Duke basketball will be without star freshman forward Jalen Johnson for an indefinite period of time. Tuesday evening the program announced that Johnson has a foot injury; he won’t play this week at Notre Dame.
During the first four games of the season, Johnson has averaged 11.5 points, 8.3 rebounds and 1.8 assists per contest. A versatile offensive talent, Johnson is a key source of offense for the Blue Devils. He’s also a powerful engine of transition offense for Duke. Johnson is at his best in the open floor. He’s shot 81.3 percent at the rim this season.
Turnovers have been a bit of an issues for Johnson: 28.6 percent turnover rate. Michigan State and Illinois both neutralized Johnson in the half court by sticking a center on him and sagging off.
Regardless, Johnson safely projects as a top-10 pick in the 2021 NBA Draft. As a star prep player, though, Johnson missed time in high school with an undisclosed injury.
NEWS: Freshman Jalen Johnson is out indefinitely with a foot injury. He will not play tomorrow at Notre Dame. pic.twitter.com/f3KrMfAkZH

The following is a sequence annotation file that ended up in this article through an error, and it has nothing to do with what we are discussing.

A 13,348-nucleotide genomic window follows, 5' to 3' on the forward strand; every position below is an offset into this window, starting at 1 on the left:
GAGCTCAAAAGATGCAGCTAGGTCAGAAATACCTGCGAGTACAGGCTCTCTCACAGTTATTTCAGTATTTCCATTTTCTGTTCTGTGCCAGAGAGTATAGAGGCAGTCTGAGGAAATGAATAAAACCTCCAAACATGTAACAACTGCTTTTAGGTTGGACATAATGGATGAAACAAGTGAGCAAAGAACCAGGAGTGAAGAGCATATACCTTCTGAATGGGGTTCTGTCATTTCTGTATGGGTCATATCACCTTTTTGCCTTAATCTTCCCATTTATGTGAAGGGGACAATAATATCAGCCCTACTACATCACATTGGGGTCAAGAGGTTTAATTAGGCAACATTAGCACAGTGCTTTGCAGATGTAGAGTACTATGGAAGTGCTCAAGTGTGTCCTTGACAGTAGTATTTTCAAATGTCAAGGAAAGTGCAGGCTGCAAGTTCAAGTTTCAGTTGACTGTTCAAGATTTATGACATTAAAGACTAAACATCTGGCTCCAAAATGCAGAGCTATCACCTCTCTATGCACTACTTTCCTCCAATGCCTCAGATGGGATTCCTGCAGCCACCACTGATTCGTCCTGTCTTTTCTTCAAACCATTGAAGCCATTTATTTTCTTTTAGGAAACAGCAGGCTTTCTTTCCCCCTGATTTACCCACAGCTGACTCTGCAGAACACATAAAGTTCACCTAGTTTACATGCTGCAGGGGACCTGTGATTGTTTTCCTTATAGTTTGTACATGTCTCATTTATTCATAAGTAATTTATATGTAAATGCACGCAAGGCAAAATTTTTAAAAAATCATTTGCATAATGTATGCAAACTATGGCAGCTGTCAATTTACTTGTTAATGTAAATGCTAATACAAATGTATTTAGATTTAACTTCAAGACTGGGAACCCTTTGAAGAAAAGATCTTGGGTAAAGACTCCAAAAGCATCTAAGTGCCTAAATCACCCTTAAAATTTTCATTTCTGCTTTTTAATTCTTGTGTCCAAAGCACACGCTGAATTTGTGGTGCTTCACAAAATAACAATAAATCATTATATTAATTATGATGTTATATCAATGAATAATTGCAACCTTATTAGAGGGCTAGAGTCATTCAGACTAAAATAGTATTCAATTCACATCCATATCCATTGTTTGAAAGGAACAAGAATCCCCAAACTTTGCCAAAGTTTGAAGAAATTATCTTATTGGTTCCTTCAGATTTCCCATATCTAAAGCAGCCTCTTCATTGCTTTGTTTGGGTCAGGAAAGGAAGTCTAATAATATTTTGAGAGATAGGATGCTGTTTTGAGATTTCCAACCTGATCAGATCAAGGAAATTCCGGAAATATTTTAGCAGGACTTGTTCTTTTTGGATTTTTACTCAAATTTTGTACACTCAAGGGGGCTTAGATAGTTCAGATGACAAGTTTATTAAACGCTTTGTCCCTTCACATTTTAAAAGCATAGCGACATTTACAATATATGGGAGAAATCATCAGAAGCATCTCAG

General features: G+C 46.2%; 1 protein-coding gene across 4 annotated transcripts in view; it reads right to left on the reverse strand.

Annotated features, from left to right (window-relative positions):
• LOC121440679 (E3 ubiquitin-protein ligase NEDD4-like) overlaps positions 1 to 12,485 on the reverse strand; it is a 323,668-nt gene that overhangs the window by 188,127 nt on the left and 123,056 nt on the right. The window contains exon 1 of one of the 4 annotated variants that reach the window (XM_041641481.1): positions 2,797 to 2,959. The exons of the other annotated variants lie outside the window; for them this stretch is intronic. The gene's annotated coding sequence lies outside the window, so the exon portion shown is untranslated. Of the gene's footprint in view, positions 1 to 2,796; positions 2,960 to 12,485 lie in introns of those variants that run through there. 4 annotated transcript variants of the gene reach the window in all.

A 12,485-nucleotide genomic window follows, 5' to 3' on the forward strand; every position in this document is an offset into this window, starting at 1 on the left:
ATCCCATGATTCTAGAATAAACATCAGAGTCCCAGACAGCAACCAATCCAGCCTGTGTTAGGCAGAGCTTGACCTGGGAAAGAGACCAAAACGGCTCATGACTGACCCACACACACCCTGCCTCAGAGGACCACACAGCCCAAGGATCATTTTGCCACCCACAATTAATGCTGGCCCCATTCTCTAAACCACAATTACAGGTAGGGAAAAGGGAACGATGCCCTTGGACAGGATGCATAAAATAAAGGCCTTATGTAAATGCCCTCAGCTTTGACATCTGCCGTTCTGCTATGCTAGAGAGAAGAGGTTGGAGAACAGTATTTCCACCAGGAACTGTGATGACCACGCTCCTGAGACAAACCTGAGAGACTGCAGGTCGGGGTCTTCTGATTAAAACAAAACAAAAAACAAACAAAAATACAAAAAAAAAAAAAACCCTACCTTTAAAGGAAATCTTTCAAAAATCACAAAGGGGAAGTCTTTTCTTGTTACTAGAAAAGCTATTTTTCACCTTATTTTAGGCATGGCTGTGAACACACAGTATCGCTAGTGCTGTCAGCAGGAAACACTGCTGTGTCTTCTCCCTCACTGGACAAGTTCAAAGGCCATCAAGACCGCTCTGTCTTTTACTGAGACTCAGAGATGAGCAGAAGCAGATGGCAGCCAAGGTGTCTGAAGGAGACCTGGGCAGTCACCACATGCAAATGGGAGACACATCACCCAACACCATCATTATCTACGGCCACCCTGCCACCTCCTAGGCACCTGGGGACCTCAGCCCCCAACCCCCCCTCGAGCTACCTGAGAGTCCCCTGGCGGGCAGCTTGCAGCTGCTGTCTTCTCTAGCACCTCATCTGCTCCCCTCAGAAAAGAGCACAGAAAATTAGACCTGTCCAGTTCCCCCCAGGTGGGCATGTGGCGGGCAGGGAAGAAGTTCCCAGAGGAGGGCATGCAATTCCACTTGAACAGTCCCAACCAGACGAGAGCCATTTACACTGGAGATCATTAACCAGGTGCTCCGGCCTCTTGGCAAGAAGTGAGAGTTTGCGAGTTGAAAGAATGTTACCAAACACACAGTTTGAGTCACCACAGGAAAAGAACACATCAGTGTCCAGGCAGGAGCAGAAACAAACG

— Duke Men’s Basketball (@DukeMBB) December 15, 2020
Johnson has some deficiencies on the defensive side of the floor; however, he’s made some plays as a team defender. The 6-foot-9 forward has eight blocks (No.1 on the roster) and four steals through the first games, too.
While Duke, which has been pinched for offense at times this season, will certainly miss Johnson’s transition talents, the team has additional firepower at the hybrid forward spots. Two other freshman — Jaemyn Brakefield and Henry Coleman — have shown real flashes this season. Brakefield adds some 3-point shooting/stretch to Duke’s rotation. Coleman, on the other hand, is a rebounding bully and strong team defender.
Duke could also take things in a more conventional manner. Matthew Hurt has played a lot of the 5 so far this season. That trend will continue, but an advantage of Hurt at the 5 was it helped open the floor for Johnson’s drive game. Without that, Duke could slot Hurt at the 4, and play a more traditional center, too: Mark Williams or Patrick Tape.